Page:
“There now,” Nicky whispered. Soft and low, his words reverberated in Joe’s chest. He pressed close into his lover’s embrace, wrapping them up together.
The book had been kicked off the bed during their coupling. Joe bid it good riddance. The shredded play was nothing but a reminder of their souls' shreds, patchy as they were with ugly healing—time to think of other things.
Copley’s house was big and quiet. Paranoid in an unknown space, he put his boots on—they were muffled against the thick rugs that tracked the house. Like the guest room, there was too much space to get lost in and not see danger until it was on him. There was old money in a place like this--the kind of old money that spoke to too much power and too little ethics.
More money than an ex-CIA agent could easily boast. The man had mentioned a late wife—what had she done with her life to have this kind of legacy? Joe made a note to find out.
On the first floor, he followed the faint echo of voices. Things started to look familiar: he tracked them back to the den full of Copley’s research. Of their lives and their deeds. Of their choices, spread out on the wall.
Joe still didn’t know how he felt about that. Andy needed a comprehensive perspective. Nile needed a purpose for what was happening to her. But he couldn’t shake the foreboding dread that came with being so voyeuristically studied. Idealized, and turned into some sort of spirit. Watched without his knowledge by a man who knew how to look past their defenses.
Copley’s reverence was unnerving. He and his family were trying to do the best they could against a tide of an evil and very human intent to harm. And some days, that was harder than others. He didn’t need someone’s genuflection heaped onto it.
He peeked inside the crack in the door. Andy and Nile nested on a long white couch, flipping through a collection of photographs set in an organized little binder. Copley was a respectable distance away in a low armchair, watching them with tired eyes that still carried a hint of awe and nerves. He cradled a stiff drink. Joe was a little envious.
Andy caught him before he could slip away. “Are you guys up?” she asked. Attention turned to him, making him grumpy as well as envious. He and Nicky had tapped out of studying the copious piles of research last night. Clearly, they had left a party behind.
“Do we need to be?” he asked.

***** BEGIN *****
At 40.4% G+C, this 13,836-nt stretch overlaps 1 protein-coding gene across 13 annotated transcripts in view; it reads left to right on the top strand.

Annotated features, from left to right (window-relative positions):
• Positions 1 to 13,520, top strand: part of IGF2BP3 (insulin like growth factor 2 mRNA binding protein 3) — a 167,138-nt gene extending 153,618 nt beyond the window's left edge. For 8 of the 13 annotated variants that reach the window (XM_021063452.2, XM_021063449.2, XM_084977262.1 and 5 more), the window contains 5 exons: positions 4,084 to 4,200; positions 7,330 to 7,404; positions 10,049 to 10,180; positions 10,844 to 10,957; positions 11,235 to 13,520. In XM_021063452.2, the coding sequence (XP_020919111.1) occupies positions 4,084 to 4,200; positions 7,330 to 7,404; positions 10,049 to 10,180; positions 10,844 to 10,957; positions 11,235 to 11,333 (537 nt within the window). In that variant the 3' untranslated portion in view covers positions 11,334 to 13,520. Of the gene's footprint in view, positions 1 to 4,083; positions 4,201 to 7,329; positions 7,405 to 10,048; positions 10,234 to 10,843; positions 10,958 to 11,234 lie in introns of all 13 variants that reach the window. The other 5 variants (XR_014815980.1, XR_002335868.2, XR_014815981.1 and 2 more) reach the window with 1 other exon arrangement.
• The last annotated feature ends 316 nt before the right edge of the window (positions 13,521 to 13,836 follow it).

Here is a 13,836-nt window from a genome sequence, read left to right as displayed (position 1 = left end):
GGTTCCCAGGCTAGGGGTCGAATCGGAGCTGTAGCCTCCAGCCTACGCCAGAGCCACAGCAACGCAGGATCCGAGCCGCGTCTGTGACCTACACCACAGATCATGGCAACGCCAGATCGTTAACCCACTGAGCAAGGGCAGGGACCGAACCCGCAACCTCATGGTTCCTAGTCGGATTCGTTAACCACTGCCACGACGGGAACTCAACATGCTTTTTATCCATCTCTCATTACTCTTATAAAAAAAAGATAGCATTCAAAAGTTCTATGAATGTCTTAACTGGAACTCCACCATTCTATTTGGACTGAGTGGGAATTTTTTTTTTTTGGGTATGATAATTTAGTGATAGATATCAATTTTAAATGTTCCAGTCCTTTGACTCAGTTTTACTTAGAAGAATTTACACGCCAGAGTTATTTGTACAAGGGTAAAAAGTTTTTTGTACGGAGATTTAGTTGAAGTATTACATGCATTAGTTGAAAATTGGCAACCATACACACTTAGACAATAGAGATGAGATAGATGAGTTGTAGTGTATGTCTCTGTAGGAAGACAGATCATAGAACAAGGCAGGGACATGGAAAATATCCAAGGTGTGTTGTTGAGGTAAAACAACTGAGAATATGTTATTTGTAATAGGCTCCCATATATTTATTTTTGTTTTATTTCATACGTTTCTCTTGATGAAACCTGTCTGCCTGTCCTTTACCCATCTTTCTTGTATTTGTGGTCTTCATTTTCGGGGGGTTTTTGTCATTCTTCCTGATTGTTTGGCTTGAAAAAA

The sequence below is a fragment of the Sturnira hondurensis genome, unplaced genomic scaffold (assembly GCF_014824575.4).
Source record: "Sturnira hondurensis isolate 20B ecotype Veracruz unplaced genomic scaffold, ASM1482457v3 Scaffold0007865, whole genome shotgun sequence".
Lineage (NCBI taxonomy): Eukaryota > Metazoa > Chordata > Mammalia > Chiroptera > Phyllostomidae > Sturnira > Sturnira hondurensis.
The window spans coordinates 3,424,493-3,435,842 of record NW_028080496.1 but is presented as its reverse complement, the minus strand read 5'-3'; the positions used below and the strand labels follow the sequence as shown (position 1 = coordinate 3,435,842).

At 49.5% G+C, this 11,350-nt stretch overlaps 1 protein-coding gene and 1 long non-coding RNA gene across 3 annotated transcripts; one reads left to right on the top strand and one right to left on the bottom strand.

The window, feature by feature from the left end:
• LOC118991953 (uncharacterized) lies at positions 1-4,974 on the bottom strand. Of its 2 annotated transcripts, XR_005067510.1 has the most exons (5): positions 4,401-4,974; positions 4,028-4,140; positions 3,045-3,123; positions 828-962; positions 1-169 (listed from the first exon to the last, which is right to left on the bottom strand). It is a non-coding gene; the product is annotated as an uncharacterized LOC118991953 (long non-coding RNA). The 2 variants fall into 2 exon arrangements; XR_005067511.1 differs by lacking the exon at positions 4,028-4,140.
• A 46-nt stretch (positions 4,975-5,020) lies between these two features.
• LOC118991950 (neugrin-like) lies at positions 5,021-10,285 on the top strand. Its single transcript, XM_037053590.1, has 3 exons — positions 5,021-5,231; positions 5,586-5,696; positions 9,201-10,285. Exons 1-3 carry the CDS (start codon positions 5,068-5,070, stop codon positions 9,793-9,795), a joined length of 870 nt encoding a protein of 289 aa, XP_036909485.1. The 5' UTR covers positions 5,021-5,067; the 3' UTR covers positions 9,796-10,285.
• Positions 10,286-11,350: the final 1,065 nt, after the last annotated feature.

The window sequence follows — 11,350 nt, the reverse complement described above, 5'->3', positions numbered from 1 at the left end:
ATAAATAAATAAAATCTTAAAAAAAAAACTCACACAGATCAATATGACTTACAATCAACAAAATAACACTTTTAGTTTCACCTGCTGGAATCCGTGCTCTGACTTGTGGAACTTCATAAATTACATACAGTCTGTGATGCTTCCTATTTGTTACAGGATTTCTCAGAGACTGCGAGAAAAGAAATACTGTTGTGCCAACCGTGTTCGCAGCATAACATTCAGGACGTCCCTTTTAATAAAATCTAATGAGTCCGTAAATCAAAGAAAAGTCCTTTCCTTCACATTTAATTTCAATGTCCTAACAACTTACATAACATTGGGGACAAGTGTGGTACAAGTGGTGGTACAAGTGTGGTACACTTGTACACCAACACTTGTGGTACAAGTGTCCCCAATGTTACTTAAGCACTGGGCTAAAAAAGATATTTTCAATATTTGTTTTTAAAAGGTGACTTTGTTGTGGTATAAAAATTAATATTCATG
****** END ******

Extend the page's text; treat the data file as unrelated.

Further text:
Andy shook her head with a toneless hum. Winced, and put a hand on her abdomen. Joe was done with all of this.
“Then we’re not up yet.” he opted. If he got Nicky a few more hours’ sleep, and if he didn’t have to deal with anything happening in this room, he was all for it. “Is there food?”
Andy waved off Copley’s attempt to rise. Stretched to her feet and passed the album in her lap to Nile. She plucked a particular photo out of it and came to him. Flipped it in her fingers to show him the image.
In it, he and Nicky stood with a young Mexican revolutionary between them. The date in the corner labeled it the summer of 1912. “Remember him?” she asked.
“I do.” The young man--Emilio, his memory recalled--had seen Andy and Nicky come back after being riddled with bullets and hacked to pieces. Had watched what he considered a miracle with wide eyes. Had been convinced God had sent them to help their cause. He and Nicky had spoken to the young man at length about faith and belief. Emilio had loved them--but he hadn’t worshiped them. He instead took strength from them. Their conversations had been sparks of joy amongst a gruesome conflict.
“His granddaughter is a leading organizer against government abuse,” she told him. “She’s considering a run for office. And she’s as determined as he ever was.”
Joe accepted the photo, shaky. A year in the hills of Morelos meant they were covered in a healthy dose of scruff and grime and sweat. The lush landscape had been so different from the deserts of Jerusalem, where Joe’s memory took him back to in times of stress. He had rather liked the intense beauty of the rain and forest they had battled in.
He studied it on the way to the kitchen, when he realized Andy was still watching him with too wise eyes. Ducking away from the scrutiny, he found the foundations of a decent meal: coffee. Setting the brew to percolate, he raided the refrigerator. By the time he had banged something simple together, Andy had taken advantage of his hard work and stolen a cup from the maker. Her eyes were still watching, still waiting for the tension to break.
Joe wasn’t a particular fan of expectant silence. “What is it, Andy?” he finally asked.
“Booker thinks you’re the reason it’s one hundred years,” she replied, quiet. She spooned a hefty dose of honey into her cup, the silver tapping circles around the delicate white mug. Even Copley’s dishware was too fancy. Joe wondered how rude it would be to break a few plates, just for the joy of being inconvenient.
“I know. I don’t care,” he said, unrepentant. He had made no secret of his displeasure. Of the hurt and anger and fear Booker’s actions had ignited in him. For himself and for those he cared about. For that, Joe would be slower than creeping ice to forgive.
His favorite idea had been to go a few dozen rounds with Booker and his scimitar. Work off his anger with some vicious sparing and a few pounds of flesh. Not to the death, per se; but enough to leave scraps that would take more than a minute to heal up.
Maybe to death once or twice. Just so Booker remembered how deadly Joe’s anger could be. It wouldn’t be forgiveness, but it would be cathartic.